Has a Relative Named You As Power of Attorney in Virginia? Important Information You Need to Know Before Agreeing to Serve as Agent.

Many people use powers of attorney as part of their estate plan. Used in this way, a power of attorney will permit others to engage in financial transactions (such as paying bills, etc.) on your behalf in the event you become incapacitated or unable to care for yourself. As such, a power of attorney can…


Living together, but not married? Estate Planning can be critical for you.

Over the past several years there has been an increasingly popular trend towards couples living together in relationships that are very similar to marriage, without actually becoming legally married. In many circumstances couples may own property together, have children together, and do all of the things that are traditionally associated with marriage – all without…


What happens to “digital assets” in Virginia when someone passes away?

For many, the of development technology like Facebook, email, online banking / investment accounts, and similar “digital assets” raises the question – what happens to these type of accounts when the user dies? Virginia’s Privacy Expectation Afterlife and Choices Act The Virginia Privacy Expectation Afterlife and Choices act was signed into law March 26, 2015….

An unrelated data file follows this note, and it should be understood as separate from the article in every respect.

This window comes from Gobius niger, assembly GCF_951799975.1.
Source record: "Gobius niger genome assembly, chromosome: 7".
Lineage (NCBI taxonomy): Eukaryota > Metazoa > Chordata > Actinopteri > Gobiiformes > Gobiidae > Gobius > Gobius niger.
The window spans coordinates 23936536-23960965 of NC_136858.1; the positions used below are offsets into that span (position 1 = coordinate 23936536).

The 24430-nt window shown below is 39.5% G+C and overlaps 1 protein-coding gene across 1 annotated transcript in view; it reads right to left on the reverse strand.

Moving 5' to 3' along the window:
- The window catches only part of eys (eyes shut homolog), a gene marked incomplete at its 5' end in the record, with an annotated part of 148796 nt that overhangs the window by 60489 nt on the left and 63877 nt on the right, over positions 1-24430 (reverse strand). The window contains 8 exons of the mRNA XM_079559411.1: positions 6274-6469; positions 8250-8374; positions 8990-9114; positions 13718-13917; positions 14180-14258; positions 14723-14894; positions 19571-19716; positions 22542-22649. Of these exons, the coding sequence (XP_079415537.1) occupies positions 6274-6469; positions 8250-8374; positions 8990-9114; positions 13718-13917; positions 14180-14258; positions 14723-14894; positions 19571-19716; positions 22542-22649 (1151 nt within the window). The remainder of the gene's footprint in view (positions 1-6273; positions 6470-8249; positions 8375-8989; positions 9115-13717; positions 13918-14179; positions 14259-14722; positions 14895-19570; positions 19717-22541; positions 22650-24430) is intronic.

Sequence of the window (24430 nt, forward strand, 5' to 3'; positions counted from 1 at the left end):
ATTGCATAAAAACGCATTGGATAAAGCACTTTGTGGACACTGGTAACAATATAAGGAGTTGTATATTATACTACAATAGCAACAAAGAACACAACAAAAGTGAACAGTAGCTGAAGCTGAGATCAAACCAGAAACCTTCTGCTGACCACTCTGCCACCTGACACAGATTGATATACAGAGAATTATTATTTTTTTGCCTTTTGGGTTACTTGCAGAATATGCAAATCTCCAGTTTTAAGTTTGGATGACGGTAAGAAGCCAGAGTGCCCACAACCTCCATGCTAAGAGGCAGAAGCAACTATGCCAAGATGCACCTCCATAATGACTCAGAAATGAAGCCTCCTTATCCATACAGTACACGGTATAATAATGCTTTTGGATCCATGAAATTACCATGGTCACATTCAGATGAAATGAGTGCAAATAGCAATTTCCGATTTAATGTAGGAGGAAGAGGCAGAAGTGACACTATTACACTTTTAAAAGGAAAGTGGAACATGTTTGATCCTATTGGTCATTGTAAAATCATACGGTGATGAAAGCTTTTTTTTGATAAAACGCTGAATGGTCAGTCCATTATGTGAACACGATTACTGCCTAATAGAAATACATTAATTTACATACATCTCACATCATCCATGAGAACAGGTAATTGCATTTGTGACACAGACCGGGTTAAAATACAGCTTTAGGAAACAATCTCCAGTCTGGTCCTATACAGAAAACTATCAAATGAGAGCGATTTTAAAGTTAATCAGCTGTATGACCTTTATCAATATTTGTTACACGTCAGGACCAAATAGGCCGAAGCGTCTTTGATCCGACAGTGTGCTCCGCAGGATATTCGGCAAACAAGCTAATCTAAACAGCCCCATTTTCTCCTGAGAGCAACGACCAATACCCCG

Revocable Living Trusts for Estate Planning

Trusts can be a very effective a tool for estate planning. Often trusts may be used instead of a will (or in conjunction with a particular type of will called a pour over will) to transfer assets upon death. Trusts can also help address management of assets for purposes of incapacity (i.e. when someone cannot manage their…


Are lawyers worth it? Real life examples of how skimping on legal advice can hurt you.

With the advent of services like Legal Zoom and the ever increasing availability of legal forms and information on the internet, many potential consumers of legal services are tempted to ask – do I really need to hire a lawyer? In answering this question, it may help to consider some of the following real-life examples:…


Divorce Meets Estate Planning – What is an Elective Share and What Does it Mean to Waive it in a Settlement?

Once you have negotiated a settlement in your divorce case, the next step is to put it all together into a formal settlement agreement that each side signs. Typically these agreements (often referred to as PSAs or MSAs for Property Settlement Agreement or Marital Settlement Agreement) contain a fair amount of ‘boilerplate’ language. One standard…